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I had one of two of my remaining lessons with Joel today. It started with a new double-stop exercise, and then onto the C major scale. But instead of stopping at 4 notes per bow, he pushed me to 6 notes, then 8, then to my breaking point. When I asked how many notes per bow, he said "Don't think about it and just do it". Well, I made it up the 3 octave scale OK after a few false starts, but then stumbled my way back down. I still don't know how many notes per bow that was.
He introduced me to another movement of the Bach - this time from the 6th Suite, the Gavotte. I would had expected this to have been much more challenging than it was. With a little bit of work the double-stops will become comfortable under the hand.
Then it was time for the review of the Bruch. I played through the beginning with some new fingerings a little higher up on the string. On the C, Joel starting laughing - STILL - after 2 years I held that C much too long!!! I started over with the correct duration of the note, then "faked" my way through a very fast run of notes that had become a bit rusty on me, and then got to a section where I was experimenting with different fingerings but never came to a solution. He helped me figure out the pattern, and then I finished off the piece.
I can now fully appreciate why Joel's nickname is "Sul C". He restarted the piece with me and suggested different fingerings, but not in a way I was used to. I simply followed along, doing what he was doing. Instead of a string crossing to make the note in a lower position as I usually did in this piece, I followed his shifts up the fingerboard to the note and back down again. I don't know what positions I was playing, but I followed him up and down the fingerboard. Some of those shifts had me right near the very edge of the fingerboard. When I asked once what finger to use, he told me not to worry about it and just make it up there with whatever finger worked. Most of the original fingerings were erased over the course of this review and replaced with "Sul C", "Sul G" and "Sul D" instead.
After we were done reviewing the Bruch, I was struck by something quite profound. Somewhere along the way I had become completely comfortable with the ENTIRE length of the fingerboard on all strings. I didn't have to think overly much on intonation. I was vibrating naturally in positions that a few months ago I was having monumental stuggles with having it happen at all. For the first time Joel actually suggested a different "flavor" of vibrato and I did what he asked without a second thought. Somehow over the course of the past two months, I DID make up for come of those lost years.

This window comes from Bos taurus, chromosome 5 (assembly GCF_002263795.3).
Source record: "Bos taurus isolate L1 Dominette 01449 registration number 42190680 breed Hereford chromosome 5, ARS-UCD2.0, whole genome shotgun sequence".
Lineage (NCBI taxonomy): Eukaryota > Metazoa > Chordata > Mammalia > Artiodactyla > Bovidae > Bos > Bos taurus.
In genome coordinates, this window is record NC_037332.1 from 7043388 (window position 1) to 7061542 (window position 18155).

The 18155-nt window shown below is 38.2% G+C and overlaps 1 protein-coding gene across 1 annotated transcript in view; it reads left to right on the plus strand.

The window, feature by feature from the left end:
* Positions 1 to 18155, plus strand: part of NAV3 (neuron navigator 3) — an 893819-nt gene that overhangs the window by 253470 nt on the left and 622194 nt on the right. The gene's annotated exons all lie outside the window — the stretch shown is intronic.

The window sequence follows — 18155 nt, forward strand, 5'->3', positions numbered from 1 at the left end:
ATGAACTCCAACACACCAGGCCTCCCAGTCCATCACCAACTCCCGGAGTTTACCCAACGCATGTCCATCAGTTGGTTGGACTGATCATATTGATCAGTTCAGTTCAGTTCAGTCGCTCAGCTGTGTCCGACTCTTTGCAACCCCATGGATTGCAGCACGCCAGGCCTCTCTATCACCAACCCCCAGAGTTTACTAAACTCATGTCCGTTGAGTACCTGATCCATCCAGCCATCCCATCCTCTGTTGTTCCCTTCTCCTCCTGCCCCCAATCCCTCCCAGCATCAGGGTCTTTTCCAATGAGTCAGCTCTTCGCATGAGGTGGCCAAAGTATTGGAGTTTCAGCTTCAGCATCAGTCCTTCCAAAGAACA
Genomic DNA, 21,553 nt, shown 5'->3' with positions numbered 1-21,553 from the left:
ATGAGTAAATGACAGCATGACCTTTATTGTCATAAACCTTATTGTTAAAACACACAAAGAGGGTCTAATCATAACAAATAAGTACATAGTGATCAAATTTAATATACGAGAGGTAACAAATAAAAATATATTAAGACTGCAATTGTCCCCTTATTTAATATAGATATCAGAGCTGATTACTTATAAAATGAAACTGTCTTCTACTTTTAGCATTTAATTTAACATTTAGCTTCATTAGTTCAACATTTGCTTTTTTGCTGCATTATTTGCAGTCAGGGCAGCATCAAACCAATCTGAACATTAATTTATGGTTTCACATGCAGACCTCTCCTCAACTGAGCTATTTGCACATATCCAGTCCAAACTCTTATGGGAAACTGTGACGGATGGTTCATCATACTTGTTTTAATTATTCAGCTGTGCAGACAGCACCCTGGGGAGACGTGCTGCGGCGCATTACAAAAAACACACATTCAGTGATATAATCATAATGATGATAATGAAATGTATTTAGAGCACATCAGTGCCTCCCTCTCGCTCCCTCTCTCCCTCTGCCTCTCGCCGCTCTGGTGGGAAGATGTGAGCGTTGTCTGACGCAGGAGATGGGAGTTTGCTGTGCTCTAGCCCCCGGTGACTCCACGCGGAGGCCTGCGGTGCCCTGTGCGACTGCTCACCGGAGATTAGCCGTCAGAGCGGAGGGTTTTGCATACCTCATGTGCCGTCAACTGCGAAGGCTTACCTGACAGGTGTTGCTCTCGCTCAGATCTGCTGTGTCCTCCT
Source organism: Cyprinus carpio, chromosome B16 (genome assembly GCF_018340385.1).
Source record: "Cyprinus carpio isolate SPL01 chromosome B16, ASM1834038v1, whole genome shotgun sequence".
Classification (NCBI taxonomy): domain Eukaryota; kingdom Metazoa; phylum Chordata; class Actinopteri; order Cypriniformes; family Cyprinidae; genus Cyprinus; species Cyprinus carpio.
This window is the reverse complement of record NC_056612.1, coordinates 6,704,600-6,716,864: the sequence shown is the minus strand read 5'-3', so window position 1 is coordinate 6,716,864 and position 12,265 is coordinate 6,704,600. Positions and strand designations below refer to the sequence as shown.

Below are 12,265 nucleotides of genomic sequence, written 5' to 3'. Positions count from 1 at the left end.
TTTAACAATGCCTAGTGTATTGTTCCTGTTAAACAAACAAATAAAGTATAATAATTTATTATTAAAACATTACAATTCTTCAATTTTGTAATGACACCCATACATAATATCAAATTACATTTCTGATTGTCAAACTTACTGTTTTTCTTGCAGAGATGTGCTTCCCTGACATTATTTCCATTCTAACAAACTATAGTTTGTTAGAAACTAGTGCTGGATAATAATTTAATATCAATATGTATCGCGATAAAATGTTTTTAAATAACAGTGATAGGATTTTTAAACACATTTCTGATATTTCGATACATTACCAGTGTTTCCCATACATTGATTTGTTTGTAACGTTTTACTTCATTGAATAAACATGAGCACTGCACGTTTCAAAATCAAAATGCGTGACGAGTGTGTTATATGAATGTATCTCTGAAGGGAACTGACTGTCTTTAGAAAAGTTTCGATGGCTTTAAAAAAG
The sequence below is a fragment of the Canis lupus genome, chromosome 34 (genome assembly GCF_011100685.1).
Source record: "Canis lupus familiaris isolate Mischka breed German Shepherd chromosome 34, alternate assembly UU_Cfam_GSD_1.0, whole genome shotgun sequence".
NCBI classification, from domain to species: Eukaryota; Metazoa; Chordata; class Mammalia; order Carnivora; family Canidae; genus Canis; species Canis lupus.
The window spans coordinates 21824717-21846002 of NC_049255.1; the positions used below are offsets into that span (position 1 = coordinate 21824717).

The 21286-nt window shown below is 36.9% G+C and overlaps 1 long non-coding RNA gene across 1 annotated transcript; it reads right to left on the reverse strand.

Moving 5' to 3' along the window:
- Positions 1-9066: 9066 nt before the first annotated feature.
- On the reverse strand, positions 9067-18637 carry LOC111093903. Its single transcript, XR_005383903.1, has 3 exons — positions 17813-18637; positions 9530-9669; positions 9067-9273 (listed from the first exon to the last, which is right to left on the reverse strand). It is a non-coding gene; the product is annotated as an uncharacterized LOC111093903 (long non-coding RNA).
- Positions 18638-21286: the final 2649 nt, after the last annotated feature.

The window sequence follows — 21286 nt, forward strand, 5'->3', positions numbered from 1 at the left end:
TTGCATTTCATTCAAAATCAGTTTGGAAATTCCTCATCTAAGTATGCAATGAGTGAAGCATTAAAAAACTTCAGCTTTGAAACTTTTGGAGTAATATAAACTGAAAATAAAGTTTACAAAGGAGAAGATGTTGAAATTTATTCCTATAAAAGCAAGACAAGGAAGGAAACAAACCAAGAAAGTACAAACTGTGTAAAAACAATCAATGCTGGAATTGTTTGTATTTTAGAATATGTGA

And finally, we ran through the Hummel Fantasy non-stop together. This piece ends with a very long and fast passage that a year ago I could never quite manage. He kept pushing faster and faster but I kept up with him (with a few wrong notes). It almost was like a little "speed competition".
When we ended lessons and I got into my car, the clock showed that lessons were nearly an hour and a half long!!!!
Although I'm still on "Cloud 9" after the audition, my musical life here in Portland is winding down. The two orchestras that I'm in now know that I'll be relocating out of state. I have two more lessons with my teacher and one final concert with my community orchestra. With all the planning I need to do for this move, the many-o-hours of practice each day I was enjoying has dwindled to 2-3 per day, and soon will be back to 1hr a day at best. Joel thought I was a bit insane to try to catch up lost decades over the past month. But not knowing how much time I had on this opportunity, I took advantage of every second of it. I surprised both myself and Joel on what I could accomplish on viola when I set my mind and energy to the challenge in such a short time. It sure made my unemployment bearable and productive (as much as it could be).